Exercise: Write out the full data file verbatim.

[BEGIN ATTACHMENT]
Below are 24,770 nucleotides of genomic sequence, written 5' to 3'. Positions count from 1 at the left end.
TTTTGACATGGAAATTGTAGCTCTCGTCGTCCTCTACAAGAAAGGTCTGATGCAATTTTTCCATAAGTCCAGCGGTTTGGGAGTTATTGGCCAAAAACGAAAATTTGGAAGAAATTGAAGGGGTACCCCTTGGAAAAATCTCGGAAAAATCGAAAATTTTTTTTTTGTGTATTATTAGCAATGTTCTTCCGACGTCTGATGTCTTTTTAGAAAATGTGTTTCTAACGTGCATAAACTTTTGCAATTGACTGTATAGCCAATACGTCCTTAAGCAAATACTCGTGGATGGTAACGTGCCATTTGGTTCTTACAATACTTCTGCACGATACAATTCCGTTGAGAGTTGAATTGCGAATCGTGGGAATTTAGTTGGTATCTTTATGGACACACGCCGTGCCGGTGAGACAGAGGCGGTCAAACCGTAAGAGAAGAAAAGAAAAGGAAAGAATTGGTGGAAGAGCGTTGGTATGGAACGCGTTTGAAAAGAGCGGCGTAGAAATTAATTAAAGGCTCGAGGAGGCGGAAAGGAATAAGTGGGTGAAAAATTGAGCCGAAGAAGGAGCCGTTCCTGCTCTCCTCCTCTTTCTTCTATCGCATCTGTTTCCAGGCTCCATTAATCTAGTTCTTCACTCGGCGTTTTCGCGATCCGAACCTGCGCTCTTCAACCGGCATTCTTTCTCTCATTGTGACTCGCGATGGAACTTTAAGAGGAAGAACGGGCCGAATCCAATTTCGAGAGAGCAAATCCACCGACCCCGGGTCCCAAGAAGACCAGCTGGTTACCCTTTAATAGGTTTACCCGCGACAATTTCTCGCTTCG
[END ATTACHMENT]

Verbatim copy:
Below are 24,770 nucleotides of genomic sequence, written 5' to 3'. Positions count from 1 at the left end.
TTTTGACATGGAAATTGTAGCTCTCGTCGTCCTCTACAAGAAAGGTCTGATGCAATTTTTCCATAAGTCCAGCGGTTTGGGAGTTATTGGCCAAAAACGAAAATTTGGAAGAAATTGAAGGGGTACCCCTTGGAAAAATCTCGGAAAAATCGAAAATTTTTTTTTTGTGTATTATTAGCAATGTTCTTCCGACGTCTGATGTCTTTTTAGAAAATGTGTTTCTAACGTGCATAAACTTTTGCAATTGACTGTATAGCCAATACGTCCTTAAGCAAATACTCGTGGATGGTAACGTGCCATTTGGTTCTTACAATACTTCTGCACGATACAATTCCGTTGAGAGTTGAATTGCGAATCGTGGGAATTTAGTTGGTATCTTTATGGACACACGCCGTGCCGGTGAGACAGAGGCGGTCAAACCGTAAGAGAAGAAAAGAAAAGGAAAGAATTGGTGGAAGAGCGTTGGTATGGAACGCGTTTGAAAAGAGCGGCGTAGAAATTAATTAAAGGCTCGAGGAGGCGGAAAGGAATAAGTGGGTGAAAAATTGAGCCGAAGAAGGAGCCGTTCCTGCTCTCCTCCTCTTTCTTCTATCGCATCTGTTTCCAGGCTCCATTAATCTAGTTCTTCACTCGGCGTTTTCGCGATCCGAACCTGCGCTCTTCAACCGGCATTCTTTCTCTCATTGTGACTCGCGATGGAACTTTAAGAGGAAGAACGGGCCGAATCCAATTTCGAGAGAGCAAATCCACCGACCCCGGGTCCCAAGAAGACCAGCTGGTTACCCTTTAATAGGTTTACCCGCGACAATTTCTCGCTTCG